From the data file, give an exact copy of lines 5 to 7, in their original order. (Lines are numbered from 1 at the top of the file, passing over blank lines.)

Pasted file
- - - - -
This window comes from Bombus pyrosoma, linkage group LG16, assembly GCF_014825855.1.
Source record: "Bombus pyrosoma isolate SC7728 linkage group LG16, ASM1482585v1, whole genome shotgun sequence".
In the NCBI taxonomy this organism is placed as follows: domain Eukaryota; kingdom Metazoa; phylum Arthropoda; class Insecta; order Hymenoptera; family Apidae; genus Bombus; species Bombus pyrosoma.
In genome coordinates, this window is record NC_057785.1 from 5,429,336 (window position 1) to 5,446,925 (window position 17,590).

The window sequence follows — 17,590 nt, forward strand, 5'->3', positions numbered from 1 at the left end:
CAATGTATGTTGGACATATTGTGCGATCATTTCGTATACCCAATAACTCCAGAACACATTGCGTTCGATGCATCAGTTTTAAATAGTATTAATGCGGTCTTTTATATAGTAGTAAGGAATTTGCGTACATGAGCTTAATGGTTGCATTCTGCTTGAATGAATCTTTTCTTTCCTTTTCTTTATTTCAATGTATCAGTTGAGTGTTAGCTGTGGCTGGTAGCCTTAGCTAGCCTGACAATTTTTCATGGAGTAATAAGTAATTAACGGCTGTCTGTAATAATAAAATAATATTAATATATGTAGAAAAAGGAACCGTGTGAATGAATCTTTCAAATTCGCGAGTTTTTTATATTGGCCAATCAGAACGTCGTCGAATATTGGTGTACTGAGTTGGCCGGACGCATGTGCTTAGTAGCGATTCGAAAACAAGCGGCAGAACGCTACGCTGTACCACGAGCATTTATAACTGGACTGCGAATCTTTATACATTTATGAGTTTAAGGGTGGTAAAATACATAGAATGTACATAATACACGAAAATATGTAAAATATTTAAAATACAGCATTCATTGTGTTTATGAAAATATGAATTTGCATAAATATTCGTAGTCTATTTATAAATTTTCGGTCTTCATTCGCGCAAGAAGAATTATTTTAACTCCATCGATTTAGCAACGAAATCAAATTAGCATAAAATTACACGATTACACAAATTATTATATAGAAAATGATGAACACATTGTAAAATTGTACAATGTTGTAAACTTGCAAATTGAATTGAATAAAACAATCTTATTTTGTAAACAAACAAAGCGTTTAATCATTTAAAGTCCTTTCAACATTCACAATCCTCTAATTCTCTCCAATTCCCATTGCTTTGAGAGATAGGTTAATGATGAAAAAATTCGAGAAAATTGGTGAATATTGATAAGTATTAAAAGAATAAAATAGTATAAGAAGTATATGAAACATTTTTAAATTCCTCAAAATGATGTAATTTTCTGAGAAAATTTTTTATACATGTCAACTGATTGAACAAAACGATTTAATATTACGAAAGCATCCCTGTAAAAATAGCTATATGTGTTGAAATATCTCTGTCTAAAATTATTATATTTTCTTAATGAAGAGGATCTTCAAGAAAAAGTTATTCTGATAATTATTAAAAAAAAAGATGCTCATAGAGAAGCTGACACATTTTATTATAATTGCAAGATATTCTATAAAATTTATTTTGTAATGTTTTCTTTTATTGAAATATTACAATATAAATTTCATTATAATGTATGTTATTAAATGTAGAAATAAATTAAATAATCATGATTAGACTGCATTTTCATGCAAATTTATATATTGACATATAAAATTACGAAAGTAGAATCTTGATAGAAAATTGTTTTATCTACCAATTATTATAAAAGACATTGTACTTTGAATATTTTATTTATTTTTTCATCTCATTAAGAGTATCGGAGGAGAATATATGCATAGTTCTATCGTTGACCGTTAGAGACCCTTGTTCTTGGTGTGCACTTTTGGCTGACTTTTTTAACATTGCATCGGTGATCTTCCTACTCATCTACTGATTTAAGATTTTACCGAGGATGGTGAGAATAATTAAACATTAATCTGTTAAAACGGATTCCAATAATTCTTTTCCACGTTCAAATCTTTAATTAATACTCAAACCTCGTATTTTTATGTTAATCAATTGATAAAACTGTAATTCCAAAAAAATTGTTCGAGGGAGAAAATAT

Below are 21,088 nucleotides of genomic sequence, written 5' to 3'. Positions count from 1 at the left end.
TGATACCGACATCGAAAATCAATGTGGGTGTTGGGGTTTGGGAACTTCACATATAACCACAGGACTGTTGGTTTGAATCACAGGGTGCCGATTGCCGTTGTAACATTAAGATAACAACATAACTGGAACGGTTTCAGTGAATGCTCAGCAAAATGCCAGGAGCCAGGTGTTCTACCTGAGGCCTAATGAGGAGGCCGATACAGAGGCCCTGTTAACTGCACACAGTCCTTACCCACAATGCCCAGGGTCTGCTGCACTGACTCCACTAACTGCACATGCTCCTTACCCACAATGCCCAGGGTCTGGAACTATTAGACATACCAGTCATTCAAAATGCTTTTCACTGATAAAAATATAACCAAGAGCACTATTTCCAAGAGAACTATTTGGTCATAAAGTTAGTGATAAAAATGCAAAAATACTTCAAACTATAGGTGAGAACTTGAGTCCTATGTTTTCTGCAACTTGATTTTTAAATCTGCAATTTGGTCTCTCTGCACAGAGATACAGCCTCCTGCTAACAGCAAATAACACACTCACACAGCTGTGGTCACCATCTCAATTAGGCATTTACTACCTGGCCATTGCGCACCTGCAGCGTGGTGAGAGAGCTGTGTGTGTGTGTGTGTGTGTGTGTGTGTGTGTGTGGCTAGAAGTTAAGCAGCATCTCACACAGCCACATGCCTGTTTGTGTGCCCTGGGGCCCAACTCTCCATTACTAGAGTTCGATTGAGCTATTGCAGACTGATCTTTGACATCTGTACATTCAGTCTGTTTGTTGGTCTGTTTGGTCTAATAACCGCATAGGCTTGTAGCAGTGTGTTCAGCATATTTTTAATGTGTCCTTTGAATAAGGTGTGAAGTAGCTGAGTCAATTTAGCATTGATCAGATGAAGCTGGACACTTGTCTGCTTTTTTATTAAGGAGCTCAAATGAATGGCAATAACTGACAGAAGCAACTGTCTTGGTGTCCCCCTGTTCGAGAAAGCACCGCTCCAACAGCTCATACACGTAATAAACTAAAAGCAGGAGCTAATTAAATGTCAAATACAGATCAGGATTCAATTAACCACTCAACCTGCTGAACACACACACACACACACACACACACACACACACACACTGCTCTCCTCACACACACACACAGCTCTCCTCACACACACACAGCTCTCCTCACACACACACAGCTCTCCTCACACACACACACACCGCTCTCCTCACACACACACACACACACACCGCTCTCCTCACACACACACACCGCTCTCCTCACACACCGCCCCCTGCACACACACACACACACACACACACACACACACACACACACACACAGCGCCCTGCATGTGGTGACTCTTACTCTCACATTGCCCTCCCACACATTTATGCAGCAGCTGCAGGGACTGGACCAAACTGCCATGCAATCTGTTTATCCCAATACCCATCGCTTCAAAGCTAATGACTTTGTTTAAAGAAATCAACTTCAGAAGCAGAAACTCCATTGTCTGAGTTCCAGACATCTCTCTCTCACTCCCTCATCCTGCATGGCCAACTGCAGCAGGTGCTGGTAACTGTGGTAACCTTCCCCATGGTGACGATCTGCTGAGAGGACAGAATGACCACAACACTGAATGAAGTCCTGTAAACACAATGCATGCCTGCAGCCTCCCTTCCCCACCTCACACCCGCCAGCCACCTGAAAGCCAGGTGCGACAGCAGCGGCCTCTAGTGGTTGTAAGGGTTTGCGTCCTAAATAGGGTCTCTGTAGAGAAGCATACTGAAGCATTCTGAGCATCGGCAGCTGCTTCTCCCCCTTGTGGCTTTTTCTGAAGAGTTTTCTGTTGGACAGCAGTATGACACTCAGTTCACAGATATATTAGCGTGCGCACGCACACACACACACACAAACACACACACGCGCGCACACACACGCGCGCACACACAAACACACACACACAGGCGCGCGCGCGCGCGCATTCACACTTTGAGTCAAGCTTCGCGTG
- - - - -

The window sequence follows — 17,590 nt, forward strand, 5'->3', positions numbered from 1 at the left end:
CAATGTATGTTGGACATATTGTGCGATCATTTCGTATACCCAATAACTCCAGAACACATTGCGTTCGATGCATCAGTTTTAAATAGTATTAATGCGGTCTTTTATATAGTAGTAAGGAATTTGCGTACATGAGCTTAATGGTTGCATTCTGCTTGAATGAATCTTTTCTTTCCTTTTCTTTATTTCAATGTATCAGTTGAGTGTTAGCTGTGGCTGGTAGCCTTAGCTAGCCTGACAATTTTTCATGGAGTAATAAGTAATTAACGGCTGTCTGTAATAATAAAATAATATTAATATATGTAGAAAAAGGAACCGTGTGAATGAATCTTTCAAATTCGCGAGTTTTTTATATTGGCCAATCAGAACGTCGTCGAATATTGGTGTACTGAGTTGGCCGGACGCATGTGCTTAGTAGCGATTCGAAAACAAGCGGCAGAACGCTACGCTGTACCACGAGCATTTATAACTGGACTGCGAATCTTTATACATTTATGAGTTTAAGGGTGGTAAAATACATAGAATGTACATAATACACGAAAATATGTAAAATATTTAAAATACAGCATTCATTGTGTTTATGAAAATATGAATTTGCATAAATATTCGTAGTCTATTTATAAATTTTCGGTCTTCATTCGCGCAAGAAGAATTATTTTAACTCCATCGATTTAGCAACGAAATCAAATTAGCATAAAATTACACGATTACACAAATTATTATATAGAAAATGATGAACACATTGTAAAATTGTACAATGTTGTAAACTTGCAAATTGAATTGAATAAAACAATCTTATTTTGTAAACAAACAAAGCGTTTAATCATTTAAAGTCCTTTCAACATTCACAATCCTCTAATTCTCTCCAATTCCCATTGCTTTGAGAGATAGGTTAATGATGAAAAAATTCGAGAAAATTGGTGAATATTGATAAGTATTAAAAGAATAAAATAGTATAAGAAGTATATGAAACATTTTTAAATTCCTCAAAATGATGTAATTTTCTGAGAAAATTTTTTATACATGTCAACTGATTGAACAAAACGATTTAATATTACGAAAGCATCCCTGTAAAAATAGCTATATGTGTTGAAATATCTCTGTCTAAAATTATTATATTTTCTTAATGAAGAGGATCTTCAAGAAAAAGTTATTCTGATAATTATTAAAAAAAAAGATGCTCATAGAGAAGCTGACACATTTTATTATAATTGCAAGATATTCTATAAAATTTATTTTGTAATGTTTTCTTTTATTGAAATATTACAATATAAATTTCATTATAATGTATGTTATTAAATGTAGAAATAAATTAAATAATCATGATTAGACTGCATTTTCATGCAAATTTATATATTGACATATAAAATTACGAAAGTAGAATCTTGATAGAAAATTGTTTTATCTACCAATTATTATAAAAGACATTGTACTTTGAATATTTTATTTATTTTTTCATCTCATTAAGAGTATCGGAGGAGAATATATGCATAGTTCTATCGTTGACCGTTAGAGACCCTTGTTCTTGGTGTGCACTTTTGGCTGACTTTTTTAACATTGCATCGGTGATCTTCCTACTCATCTACTGATTTAAGATTTTACCGAGGATGGTGAGAATAATTAAACATTAATCTGTTAAAACGGATTCCAATAATTCTTTTCCACGTTCAAATCTTTAATTAATACTCAAACCTCGTATTTTTATGTTAATCAATTGATAAAACTGTAATTCCAAAAAAATTGTTCGAGGGAGAAAATAT

Below are 21,088 nucleotides of genomic sequence, written 5' to 3'. Positions count from 1 at the left end.